As a kid, I heard about Dungeons & Dragons but I didn't know how to get into the game. I had no books, I had no dice, and I had no one to play with.
Back then, I was into video games. I saw an ad for this Dungeons & Dragons starter set in GamePro magazine and I knew I had to have one. It was entitled First Quest and came with an audio CD and a map to run adventures with. It had a quick write-up about the world of Mystara and character cards with illustrations from Dragonlance (as I would later find out). Perhaps best of all, it would also be my first introduction to what is the Player's Handbook and Monster's Manual (albeit a simplified and revised one). It also contained books for spells the Wizard and the Cleric could know (1st- and 2nd-level spells). It was all really basic stuff.
Unfortunately, I had no one to play with so I ended up being the GM and getting two other people to try out the game. Because the audio CD provided all the narration, all I had to do was play the right tracks. Anyway, I can't remember the specifics of the game except that my two friends did manage to survive a fight of two. And then the boxed set was tucked away and we never played that game again.
A few years later, I'd finally meet a gaming group at school. The GM ran Temple of Elemental Evil and I wanted to play. Of course I didn't know the rules as my previous experience with the game was little. Everyone in the gaming group, however, was helpful and did all the math for me. All I had to do was roll the dice and dictate what I wanted my character to do. I even remember my character goal back then--to own Frostbrand, a magical greatsword that gave its wielder limited protection from fire.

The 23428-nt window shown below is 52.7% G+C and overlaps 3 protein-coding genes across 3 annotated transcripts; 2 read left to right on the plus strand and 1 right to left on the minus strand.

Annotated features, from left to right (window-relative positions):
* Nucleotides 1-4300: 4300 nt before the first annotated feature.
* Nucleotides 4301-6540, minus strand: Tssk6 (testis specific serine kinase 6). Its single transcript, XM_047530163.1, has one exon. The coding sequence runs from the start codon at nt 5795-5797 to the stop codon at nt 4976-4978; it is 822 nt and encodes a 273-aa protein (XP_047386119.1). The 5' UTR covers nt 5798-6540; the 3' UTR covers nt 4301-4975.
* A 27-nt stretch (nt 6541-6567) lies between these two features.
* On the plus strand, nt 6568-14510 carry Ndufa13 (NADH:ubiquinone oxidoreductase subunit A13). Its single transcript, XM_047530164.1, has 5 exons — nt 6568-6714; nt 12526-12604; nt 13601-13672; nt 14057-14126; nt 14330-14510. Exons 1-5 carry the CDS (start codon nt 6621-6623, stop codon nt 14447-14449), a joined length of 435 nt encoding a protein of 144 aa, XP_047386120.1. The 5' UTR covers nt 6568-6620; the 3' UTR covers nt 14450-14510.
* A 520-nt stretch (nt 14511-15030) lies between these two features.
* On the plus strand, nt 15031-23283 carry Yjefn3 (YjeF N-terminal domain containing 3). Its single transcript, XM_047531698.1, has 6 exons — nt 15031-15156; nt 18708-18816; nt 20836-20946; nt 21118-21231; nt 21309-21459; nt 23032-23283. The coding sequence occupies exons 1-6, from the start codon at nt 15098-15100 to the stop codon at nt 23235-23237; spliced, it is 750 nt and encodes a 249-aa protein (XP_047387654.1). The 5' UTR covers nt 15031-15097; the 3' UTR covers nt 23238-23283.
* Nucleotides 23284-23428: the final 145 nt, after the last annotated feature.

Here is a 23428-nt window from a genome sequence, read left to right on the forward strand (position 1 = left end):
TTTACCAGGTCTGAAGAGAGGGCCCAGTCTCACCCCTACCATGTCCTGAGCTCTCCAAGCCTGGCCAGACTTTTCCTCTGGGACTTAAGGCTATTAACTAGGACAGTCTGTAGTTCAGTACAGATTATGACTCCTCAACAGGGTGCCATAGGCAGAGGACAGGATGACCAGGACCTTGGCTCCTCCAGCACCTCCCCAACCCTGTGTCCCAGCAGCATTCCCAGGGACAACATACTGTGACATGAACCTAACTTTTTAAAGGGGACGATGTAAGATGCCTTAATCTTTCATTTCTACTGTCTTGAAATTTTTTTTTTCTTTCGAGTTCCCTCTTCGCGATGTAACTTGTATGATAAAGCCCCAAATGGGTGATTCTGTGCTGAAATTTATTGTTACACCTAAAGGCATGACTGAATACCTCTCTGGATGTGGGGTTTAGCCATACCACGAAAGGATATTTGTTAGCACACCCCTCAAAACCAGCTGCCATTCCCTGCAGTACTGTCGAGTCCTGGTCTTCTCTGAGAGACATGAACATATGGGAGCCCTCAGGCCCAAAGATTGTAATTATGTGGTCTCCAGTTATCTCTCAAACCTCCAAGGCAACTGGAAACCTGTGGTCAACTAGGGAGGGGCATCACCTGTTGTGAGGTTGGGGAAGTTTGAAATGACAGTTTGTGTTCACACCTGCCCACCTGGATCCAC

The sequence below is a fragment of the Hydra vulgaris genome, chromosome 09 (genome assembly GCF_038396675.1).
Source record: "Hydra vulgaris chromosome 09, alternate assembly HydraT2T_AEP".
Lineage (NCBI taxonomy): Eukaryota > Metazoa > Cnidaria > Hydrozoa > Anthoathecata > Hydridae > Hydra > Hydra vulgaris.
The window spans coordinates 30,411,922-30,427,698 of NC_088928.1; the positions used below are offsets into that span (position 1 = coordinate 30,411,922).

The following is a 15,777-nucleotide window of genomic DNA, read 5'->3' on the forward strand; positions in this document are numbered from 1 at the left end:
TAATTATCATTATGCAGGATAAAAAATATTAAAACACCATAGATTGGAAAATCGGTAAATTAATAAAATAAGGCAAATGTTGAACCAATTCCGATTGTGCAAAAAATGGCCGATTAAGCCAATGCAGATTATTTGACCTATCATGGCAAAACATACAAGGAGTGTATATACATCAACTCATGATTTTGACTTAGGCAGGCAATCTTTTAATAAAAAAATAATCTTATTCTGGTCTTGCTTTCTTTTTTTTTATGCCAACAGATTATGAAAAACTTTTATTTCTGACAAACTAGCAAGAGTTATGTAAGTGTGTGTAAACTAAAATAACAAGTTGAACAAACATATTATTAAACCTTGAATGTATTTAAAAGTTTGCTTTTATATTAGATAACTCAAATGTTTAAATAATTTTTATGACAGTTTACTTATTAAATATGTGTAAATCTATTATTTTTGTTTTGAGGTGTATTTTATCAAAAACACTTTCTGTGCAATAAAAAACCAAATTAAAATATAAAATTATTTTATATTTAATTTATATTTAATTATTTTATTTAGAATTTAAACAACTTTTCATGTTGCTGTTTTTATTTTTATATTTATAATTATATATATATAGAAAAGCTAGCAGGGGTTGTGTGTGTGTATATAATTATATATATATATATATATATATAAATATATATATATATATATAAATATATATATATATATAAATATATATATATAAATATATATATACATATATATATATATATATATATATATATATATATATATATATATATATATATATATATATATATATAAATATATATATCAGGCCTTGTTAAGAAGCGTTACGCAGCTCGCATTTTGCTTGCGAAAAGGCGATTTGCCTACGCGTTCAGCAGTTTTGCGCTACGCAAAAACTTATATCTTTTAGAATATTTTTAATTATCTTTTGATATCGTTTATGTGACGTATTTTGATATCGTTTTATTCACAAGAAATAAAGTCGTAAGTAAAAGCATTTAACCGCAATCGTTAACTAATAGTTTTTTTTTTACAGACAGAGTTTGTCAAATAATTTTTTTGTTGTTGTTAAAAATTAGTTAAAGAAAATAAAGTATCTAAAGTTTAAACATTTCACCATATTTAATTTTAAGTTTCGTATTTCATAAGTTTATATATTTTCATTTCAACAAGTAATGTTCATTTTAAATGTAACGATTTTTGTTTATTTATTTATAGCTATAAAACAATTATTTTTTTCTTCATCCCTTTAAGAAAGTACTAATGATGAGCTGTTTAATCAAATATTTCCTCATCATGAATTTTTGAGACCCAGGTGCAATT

We didn't really get to finish Temple of Elemental Evil (the GM moving on to college and the rest of us were stuck in high school) but one of my fellow players ran a game. I was eager to play the game but unfortunately my lack of knowledge about oozes resulted in a TPK (total party kill).
A year later, Third Edition came out. I was hanging out at the gaming store and luckily, I got to befriend one of the people who bought a Player's Handbook. It was then that I started to learn the rules of the game. I borrowed the book for a few days and read it from cover to cover. (The spells section made me sleepy.) Back then, the two other companion books, the Dungeon Master's Guide and Monster's Manual, hadn't been released yet. It seemed like one month's too long a wait for those other books! But that didn't stop us from running a game. Unfortunately, it would only last one session.
It wasn't until my second year in college that I'd find a gaming group and stick with them. Of course thankfully, by then, I was familiar with the rules of the game. When I was rolling the dice, I knew what I was rolling for. I bring this up earlier today, I tried to teach a friend about Dungeons & Dragons. Now I'm not the best teacher for the game considering it's a game with many variables and elements. The best I could do was provide him the tools for gaming. Which remind me, there should be an easier way of acquiring copies of The Player's Handbook. The local shops don't stock them anymore. Unfortunately, the one thing you can't teach is the gaming group atmosphere. They'll have to discover that for themselves.